The Little Vampire 2000 vs 2017

a castle with a box containing a vampire that says: The Little Vampire: 2000 vs 2017

Recently, a movie came up on my Netflix recommendations. It was “The Little Vampire” and I was really excited. My sister and I loved that movie when we were younger. Rudolph Sackville-Bagg was one of my movie crushes. So I decided to rewatch the 2000 version and then watch the 2017 version to compare, contrast, and determine the better version.

2000 version of The Little Vampire:

In case you haven’t seen the 2000 classic of “The Little Vampire”, here’s the low-down. The Thompson family just moved from San Diego, California to Scotland because Mr. Thompson got a job offer as a contractor for a golf course. Since moving to the Scotland estate, nine-year-old Tony Thompson was plagued with nightmares consisting of a beam of light casting down onto an amulet adorned and surrounded by vampires. Due to his passion for vampires, not only is he friendless, his parents are starting to worry as well. One night, Tony was visited by a vampire seeking shelter from the vampire hunter.

Rudolph Sackville-Bagg is similar in age and the two become fast friends since Tony saves Rudolph’s life. They fly, play on a blimp, Rudolph drinks some blood from a cow, and have a good time. Soon enough, Rudolph finds out Tony knows about the amulet and takes Tony to meet his family. They are interesting. Dad is protective, mom is endearing, sister is a total romantic (I’d say thirsty), and older bro seems a bit aggressive and rebellious. After saving the whole family from the vampire hunter, Tony is allowed to help in the vampire’s search for the amulet (dad and Tony share a vision showing them a clue where to look next). Do they find the locket? Yes. Are there some shenanigans before that? Yes but it’s all good fun.


The movie ends with the whole vampire clan gathering on a cliff under the comet and their ultimate wish of becoming human coming true. The last scene of the movie is the reunion of the Sackville-Baggs and the Thompsons. I always thought it was a bit of a sad ending since his friends didn’t recognize them at first, implying to me that they held no vampire memories but I don’t think it was meant to be taken that way

For the 2017 version, take the overarching amulet plot and the wish to become human and throw it out the window. 2 days before Rudolph’s birthday, (he’s going to be 13, again) the vampire hunter attacks trapping most of the clan (led by older bro Greggory) and separating Rudolph from his immediate family (who go to live temporarily with Aunt and Uncle who are dead in the 2000 version). Tony and his family are staying in an old castle on vacation. Rudolph runs into similarly aged Tony. It is Tony’s idea to feed Rudolph a cow (vs being more commonplace in the 2000 version). They sneak out during the night, meet the family, the sister tries to put a spell on Tony, and somehow end up rescuing the trapped vampires (but not really).

Analysis Time

I like the 2000 version better. The 2017 version was ok, it did a lot of things right for a remake.

  • A lot of the characters from the 2017 version look like animated versions of their counterparts (except Greggory and sis and those were for the better).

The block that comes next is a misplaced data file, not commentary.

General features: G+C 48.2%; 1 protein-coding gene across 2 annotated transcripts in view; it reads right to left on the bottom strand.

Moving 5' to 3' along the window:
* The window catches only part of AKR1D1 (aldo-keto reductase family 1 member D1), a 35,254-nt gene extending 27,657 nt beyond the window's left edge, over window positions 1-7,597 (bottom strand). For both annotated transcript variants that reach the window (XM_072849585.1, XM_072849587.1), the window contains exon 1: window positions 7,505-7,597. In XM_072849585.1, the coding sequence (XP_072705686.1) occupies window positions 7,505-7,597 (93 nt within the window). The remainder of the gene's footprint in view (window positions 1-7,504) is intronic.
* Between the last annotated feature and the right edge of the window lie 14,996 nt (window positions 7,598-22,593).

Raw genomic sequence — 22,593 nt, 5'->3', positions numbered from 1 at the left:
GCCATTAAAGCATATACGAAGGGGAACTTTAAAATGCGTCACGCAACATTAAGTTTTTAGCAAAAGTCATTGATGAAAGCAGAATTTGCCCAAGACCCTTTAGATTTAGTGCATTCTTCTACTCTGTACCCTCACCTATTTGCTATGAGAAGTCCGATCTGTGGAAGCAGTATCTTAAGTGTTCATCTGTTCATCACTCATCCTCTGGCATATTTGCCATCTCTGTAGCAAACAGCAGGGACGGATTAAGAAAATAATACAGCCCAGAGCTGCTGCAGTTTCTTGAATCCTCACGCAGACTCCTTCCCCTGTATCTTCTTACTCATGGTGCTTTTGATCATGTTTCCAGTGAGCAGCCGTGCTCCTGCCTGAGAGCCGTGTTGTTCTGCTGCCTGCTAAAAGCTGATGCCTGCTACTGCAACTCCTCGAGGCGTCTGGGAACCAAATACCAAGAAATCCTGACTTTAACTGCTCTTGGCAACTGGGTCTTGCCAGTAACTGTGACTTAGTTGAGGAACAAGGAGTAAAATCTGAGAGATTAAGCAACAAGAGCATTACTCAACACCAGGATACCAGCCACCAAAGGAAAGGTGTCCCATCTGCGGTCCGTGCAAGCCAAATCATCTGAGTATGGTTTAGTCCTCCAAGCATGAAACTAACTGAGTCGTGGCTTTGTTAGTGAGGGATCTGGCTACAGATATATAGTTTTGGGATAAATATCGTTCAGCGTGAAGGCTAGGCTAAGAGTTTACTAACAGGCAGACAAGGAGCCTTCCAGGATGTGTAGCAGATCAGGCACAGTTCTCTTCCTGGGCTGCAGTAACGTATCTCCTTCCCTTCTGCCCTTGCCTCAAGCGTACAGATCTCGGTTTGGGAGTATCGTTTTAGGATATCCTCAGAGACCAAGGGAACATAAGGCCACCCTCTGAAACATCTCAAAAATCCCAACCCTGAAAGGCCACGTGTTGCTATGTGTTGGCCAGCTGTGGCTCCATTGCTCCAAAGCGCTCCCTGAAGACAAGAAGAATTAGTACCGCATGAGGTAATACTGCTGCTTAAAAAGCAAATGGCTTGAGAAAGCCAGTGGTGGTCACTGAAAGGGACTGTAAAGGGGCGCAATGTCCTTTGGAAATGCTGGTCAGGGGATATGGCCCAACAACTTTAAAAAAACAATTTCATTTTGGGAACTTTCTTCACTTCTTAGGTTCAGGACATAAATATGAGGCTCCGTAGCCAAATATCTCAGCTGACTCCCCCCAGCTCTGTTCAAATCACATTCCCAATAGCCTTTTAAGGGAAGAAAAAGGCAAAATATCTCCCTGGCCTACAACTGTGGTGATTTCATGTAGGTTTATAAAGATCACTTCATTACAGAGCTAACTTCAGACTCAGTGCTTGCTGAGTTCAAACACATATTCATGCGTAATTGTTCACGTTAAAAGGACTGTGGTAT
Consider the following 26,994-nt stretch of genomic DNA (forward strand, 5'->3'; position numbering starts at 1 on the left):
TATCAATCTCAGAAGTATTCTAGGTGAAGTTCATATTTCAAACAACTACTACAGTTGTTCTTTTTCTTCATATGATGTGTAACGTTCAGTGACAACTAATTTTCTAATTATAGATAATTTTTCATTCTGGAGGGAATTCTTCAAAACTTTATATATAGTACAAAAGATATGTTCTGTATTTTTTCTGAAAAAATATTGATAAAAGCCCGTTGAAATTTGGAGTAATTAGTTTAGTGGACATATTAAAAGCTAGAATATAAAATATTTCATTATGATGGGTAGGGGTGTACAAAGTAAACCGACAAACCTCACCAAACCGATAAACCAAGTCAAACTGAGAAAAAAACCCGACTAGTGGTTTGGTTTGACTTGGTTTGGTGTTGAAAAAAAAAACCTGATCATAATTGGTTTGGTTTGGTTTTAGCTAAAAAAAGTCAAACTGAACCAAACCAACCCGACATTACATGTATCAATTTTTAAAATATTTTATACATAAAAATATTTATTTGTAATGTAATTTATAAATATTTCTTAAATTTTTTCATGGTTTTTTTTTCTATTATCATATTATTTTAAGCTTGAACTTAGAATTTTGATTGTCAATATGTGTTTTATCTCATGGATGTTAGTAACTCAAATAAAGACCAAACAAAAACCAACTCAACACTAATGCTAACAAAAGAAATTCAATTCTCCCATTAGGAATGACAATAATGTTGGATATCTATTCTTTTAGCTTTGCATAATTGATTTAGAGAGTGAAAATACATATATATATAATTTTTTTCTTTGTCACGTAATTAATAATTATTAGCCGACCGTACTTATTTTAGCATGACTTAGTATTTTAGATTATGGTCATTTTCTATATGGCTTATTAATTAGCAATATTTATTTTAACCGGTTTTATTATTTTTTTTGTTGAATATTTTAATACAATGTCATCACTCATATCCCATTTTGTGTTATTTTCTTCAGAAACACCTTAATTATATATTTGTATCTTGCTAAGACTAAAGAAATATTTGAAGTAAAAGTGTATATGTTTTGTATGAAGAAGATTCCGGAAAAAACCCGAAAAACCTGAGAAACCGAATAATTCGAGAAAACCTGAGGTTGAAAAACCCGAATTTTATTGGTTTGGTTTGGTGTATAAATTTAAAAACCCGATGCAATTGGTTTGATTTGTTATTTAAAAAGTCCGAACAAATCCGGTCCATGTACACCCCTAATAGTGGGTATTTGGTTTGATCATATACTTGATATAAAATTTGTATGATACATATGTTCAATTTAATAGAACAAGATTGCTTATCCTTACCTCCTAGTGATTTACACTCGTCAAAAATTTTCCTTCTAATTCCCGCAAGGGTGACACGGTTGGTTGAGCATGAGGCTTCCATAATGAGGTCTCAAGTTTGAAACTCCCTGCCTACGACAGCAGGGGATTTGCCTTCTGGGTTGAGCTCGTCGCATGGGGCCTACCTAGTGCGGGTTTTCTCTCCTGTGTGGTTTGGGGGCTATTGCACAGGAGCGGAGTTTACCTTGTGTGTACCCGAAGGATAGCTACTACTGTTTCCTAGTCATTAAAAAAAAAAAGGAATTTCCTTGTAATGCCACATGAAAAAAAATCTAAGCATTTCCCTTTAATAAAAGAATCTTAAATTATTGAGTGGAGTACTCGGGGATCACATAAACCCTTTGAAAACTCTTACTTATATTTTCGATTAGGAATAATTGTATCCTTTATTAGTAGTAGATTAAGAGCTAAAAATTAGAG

• The beginning which gave backstory to the vampire side of things was beautifully done.
  • The artwork was stunning.
  • I like the Manny addition to the 2017 version. It prevents Riggory from being as dark as he was in the 2000 version (even if it’s only obvious to adults).

That being said, I think it was a mistake to make this a sole vampire vs human movie. I think the vampire’s wish to be human and McGuffin amulet plotline should have been in there. Without it, it feels shallow and the ending was awful. Speaking of characters, let’s talk about that, shall we? Mainly Rudolph and Tony.

How could you do my boys dirty like that?

In the first movie, Rudolph is treated like a child but doesn’t act like one (in the 2017 version he throws a temper tantrum, ew). He is protective of Tony, standing up to the bullies Tony faces at school. He certainly doesn’t drop him while flying (that happens in the 2017 version a lot because he is self-centered in that movie). 2017 Rudolph doesn’t seem to have had friends before. He’s kind of a jerk.
In the first movie, Tony is sweet, brave, and empathetic. He doesn’t lock his friend in a wardrobe. He wasn’t a coward or a liar to his parents. Tony didn’t back down from any of the challenges presented to him.
In the first movie, the parents aren’t oblivious and they join the fight to help the vampires (even punching Riggory the vampire hunter). In 2017, they are kind of just there or under mind control spells which is totally lame. There’s a running joke about the cows in the first movie that they halfway brought over for the second. It was funny in 2000 but less so in 2017.

Final Thoughts:

Overall, both movies are good in their own ways, but to me the winner is clear. I don’t think I’m speaking from nostalgia, but I’ll let you be the judge. Just to be clear, I know these aren’t the best movies out there but I do enjoy them. Thank you for reading my take on “The Little Vampire 2000 vs 2017”, I appreciate you and I’ll see you in the next post! If you like movies for kids, may I recommend my review of “Mune: Guardian of the Moon”?

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